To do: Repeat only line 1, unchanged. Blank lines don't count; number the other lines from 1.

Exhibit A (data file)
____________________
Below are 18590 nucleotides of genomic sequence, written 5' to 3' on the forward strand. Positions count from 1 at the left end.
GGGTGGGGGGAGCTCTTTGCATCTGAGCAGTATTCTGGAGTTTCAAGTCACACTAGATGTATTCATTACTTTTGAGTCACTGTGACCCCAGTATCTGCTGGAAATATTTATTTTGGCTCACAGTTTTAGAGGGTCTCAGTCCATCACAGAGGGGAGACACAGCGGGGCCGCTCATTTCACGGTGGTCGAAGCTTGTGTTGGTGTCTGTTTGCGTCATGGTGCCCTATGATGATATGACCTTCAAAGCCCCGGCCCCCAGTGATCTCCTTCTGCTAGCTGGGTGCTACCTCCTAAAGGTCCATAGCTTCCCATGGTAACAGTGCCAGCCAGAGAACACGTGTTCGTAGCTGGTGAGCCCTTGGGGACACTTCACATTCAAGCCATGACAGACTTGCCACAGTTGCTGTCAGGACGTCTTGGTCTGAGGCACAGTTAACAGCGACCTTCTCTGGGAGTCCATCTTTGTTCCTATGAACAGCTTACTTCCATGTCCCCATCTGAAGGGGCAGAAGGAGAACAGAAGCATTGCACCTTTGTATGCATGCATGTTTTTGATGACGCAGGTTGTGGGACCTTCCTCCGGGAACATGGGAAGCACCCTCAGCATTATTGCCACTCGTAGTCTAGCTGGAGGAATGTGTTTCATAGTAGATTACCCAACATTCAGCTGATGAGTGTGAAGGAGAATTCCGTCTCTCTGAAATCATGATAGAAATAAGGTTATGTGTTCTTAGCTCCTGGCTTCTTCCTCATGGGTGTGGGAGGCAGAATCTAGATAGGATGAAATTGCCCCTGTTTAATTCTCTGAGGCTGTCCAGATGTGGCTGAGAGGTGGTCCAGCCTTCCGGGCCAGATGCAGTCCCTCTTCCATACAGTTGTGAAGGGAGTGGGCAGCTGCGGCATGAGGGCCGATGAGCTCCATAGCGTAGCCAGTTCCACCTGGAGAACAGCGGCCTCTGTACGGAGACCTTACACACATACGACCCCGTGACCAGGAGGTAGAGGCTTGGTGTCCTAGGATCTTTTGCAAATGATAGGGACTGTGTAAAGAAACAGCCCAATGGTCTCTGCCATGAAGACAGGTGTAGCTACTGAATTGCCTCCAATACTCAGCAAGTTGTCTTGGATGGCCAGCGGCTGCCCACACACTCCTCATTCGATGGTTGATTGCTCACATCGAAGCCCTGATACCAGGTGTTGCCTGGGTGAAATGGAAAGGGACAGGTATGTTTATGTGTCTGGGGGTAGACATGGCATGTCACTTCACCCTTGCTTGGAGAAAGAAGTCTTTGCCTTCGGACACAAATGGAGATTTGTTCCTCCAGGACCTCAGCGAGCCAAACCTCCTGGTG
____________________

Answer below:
Below are 18590 nucleotides of genomic sequence, written 5' to 3' on the forward strand. Positions count from 1 at the left end.